As transportation evolves, we all need to pay our fair share
A record number of us hit the roadways this past holiday season to visit family and friends, according to estimates from AAA, and among the roughly 105 million of us who traveled over the river and through the woods, a growing number did so by electric vehicle (EV).
An April 2019 report pegged the number of electric vehicles on U.S. roadways at 1.18 million, and while that accounts for less than one-half of one percent of the total vehicles on the road, the EV market is growing, and lawmakers in Washington have a record of propping up the industry.
But at just over a million EVs on the road, surely they can’t have that big of an impact on our transportation infrastructure, right?
The mechanism we use to pay for road and bridge repair is the fuel tax that feeds the Federal Highway Trust Fund. Right now, 18.4 cents per gallon of gas goes to the Highway Trust Fund, which in turn is used for transportation infrastructure repair.
But electric vehicles don’t use gasoline and therefore don’t pay the fuel tax. So, with over a million EVs on the roads – weighing an average of 24 percent heavier than traditional combustion vehicles – the wear and tear impact adds up faster than policymakers realize. They’re using the same transportation infrastructure, and using it harder, but they’re not helping to maintain it for future generations.
Unless the revenue policy is reimagined, heavier, more fuel-efficient vehicles will keep wearing down the roads and not paying into the federal maintenance fund.
The costs of neglecting our transportation infrastructure is high. The U.S. Department of Transportation classified 54,560 bridges as structurally deficient in 2017. And according to the American Society of Civil Engineers, which gave U.S. infrastructure a D+ on its report card that same year, failure to properly invest in our infrastructure could cost the U.S. $4 trillion in GDP and 2.5 million jobs by 2025.
To make matters worse, the Highway Trust Fund is routinely raided to pay for various other projects like local mass transit systems that have little to do with road repair. While mass transit is important, many from rural states argue that the 2.86 cents from the 18.4-cent gas tax that goes to mass transit projects should be spent on road repair, not the New York City subway system.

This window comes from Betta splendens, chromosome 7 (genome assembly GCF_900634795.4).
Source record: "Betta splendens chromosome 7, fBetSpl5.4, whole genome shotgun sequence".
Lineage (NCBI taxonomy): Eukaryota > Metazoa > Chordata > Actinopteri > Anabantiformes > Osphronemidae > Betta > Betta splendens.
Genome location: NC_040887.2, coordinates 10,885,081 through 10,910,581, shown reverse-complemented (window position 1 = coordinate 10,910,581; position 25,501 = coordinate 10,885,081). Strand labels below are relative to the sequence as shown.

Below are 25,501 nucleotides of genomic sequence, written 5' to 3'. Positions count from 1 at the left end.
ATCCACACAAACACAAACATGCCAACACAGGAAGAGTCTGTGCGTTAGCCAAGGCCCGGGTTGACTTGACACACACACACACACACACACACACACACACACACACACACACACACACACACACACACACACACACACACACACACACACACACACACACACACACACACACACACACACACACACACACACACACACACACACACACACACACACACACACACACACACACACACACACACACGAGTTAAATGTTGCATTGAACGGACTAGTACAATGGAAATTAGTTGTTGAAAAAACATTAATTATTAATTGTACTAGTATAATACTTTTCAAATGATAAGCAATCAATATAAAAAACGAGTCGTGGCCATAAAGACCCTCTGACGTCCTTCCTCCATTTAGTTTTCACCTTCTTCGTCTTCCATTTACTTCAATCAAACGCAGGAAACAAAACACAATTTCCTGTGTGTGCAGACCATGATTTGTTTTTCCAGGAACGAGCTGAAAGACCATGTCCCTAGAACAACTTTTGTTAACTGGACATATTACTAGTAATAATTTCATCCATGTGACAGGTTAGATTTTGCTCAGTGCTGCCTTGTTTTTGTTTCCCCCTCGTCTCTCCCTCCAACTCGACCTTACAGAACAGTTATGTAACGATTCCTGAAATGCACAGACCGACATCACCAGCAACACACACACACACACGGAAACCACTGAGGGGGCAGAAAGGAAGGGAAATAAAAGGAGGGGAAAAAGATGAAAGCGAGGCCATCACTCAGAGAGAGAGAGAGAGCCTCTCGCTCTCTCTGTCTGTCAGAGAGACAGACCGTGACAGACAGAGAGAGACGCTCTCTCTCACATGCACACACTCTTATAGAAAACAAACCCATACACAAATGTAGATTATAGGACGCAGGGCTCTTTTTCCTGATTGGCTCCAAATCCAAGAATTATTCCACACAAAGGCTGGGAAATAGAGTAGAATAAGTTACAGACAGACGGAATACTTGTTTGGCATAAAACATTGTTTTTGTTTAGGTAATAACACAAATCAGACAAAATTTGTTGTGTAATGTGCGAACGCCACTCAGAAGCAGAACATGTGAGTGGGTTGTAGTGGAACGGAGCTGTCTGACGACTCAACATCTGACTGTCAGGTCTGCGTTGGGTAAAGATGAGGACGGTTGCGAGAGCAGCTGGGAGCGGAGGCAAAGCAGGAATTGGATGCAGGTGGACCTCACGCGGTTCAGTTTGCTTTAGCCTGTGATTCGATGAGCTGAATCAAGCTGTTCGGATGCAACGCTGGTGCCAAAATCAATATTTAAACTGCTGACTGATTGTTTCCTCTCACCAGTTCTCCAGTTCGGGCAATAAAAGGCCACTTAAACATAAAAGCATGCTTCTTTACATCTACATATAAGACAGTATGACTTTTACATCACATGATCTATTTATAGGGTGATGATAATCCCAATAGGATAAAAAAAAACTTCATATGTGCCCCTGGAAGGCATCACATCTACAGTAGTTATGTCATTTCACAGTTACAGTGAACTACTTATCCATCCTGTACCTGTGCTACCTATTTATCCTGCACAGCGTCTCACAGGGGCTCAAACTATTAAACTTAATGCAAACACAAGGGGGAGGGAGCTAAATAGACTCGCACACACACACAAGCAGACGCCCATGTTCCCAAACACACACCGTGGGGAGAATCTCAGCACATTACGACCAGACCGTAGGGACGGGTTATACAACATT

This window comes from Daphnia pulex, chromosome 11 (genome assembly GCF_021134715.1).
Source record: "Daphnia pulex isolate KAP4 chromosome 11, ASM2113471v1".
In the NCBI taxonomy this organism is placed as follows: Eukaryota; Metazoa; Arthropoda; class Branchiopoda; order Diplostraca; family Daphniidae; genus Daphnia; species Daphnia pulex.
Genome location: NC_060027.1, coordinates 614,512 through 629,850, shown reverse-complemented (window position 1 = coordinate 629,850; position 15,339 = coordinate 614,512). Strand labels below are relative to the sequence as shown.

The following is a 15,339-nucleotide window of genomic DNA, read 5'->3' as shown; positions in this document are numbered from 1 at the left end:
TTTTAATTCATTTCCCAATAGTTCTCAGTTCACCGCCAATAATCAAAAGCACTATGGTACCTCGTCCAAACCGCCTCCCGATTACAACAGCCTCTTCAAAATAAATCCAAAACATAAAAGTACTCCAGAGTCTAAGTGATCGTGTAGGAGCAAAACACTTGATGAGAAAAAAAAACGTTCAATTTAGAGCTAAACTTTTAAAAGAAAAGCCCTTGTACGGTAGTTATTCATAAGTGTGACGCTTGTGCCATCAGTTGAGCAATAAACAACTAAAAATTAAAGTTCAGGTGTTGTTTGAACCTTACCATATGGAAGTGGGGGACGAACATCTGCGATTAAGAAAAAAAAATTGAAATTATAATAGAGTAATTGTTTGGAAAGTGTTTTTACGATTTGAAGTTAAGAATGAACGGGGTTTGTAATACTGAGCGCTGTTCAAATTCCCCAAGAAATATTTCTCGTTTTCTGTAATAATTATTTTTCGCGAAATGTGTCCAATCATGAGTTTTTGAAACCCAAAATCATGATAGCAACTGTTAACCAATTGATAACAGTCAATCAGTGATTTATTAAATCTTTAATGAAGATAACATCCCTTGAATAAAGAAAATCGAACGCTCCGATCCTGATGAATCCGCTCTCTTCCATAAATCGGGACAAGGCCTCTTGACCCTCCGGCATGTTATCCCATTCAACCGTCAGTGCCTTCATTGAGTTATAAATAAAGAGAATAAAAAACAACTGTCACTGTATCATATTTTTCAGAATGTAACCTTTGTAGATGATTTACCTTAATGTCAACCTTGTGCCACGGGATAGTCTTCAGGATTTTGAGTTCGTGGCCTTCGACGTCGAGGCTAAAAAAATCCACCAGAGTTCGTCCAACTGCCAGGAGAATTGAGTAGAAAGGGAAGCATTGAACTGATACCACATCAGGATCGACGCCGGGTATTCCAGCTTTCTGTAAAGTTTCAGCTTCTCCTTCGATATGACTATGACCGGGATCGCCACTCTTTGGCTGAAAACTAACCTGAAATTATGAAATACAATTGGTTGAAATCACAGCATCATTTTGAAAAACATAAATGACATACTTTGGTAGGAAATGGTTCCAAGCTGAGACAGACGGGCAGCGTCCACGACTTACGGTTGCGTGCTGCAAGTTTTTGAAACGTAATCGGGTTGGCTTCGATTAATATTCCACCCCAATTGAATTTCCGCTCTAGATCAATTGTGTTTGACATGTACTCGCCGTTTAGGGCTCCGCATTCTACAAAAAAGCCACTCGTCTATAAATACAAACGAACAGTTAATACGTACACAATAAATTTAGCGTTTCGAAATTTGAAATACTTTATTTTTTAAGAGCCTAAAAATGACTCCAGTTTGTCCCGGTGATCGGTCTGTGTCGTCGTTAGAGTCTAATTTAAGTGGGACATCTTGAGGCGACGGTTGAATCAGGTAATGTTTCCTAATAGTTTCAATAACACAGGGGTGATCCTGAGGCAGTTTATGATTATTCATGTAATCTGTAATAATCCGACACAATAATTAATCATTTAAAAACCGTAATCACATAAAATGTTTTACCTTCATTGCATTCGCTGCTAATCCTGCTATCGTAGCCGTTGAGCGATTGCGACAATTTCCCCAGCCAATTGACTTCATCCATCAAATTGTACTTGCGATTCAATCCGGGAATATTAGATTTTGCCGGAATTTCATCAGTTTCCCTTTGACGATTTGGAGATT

Just last year, the Senate Environment and Public Works Committee approved what it described as the largest highway funding bill in history. And while that’s a step in the right direction, included in that bill was $1 billion in grants for EV charging infrastructure, as well as infrastructure for alternative fuel vehicles. There is a clear disconnect within Congress, as lawmakers fail to recognize the revenue shortfall in the making. In fact, with all good intentions, unless accompanied by new revenue sources, these actions exacerbate the funding issue.
But it’s not too late to turn things around. What’s needed are new, innovative ways to ensure that the Highway Trust Fund is fully funded and capable of tackling the infrastructure challenges that lie ahead.
While the gas tax is proving less reliable as a proxy for road use, many states are implementing annual road-use fees for drivers of electric vehicles. These fees in states as diverse as Hawaii, Ohio, and Alabama are designed to guarantee that those contributing wear and tear on state roadways are helping to pay for their maintenance. While no equivalent fee exists at the federal level, it’s an approach that would address the funding gap in a fair manner. Other options include protections against further raiding of the Highway Trust Fund, mileage-based taxes, tire taxes, increasing the federal gasoline tax, and tolls. Many of these are not politically palatable, but that makes finding a realistic, bipartisan solution all the more critical.
Solving the challenges we face with the Highway Trust Fund will not be easy. Americans are using our transportation infrastructure more than ever, and emerging technologies are changing how we travel. We need innovative solutions that adequately adjust with those changes in a timely manner so that our roads and bridges don’t deteriorate further, and future generations are able to use them for years to come.
Benjamin R. Dierker is the Director of Public Policy at the Alliance for Innovation and Infrastructure.
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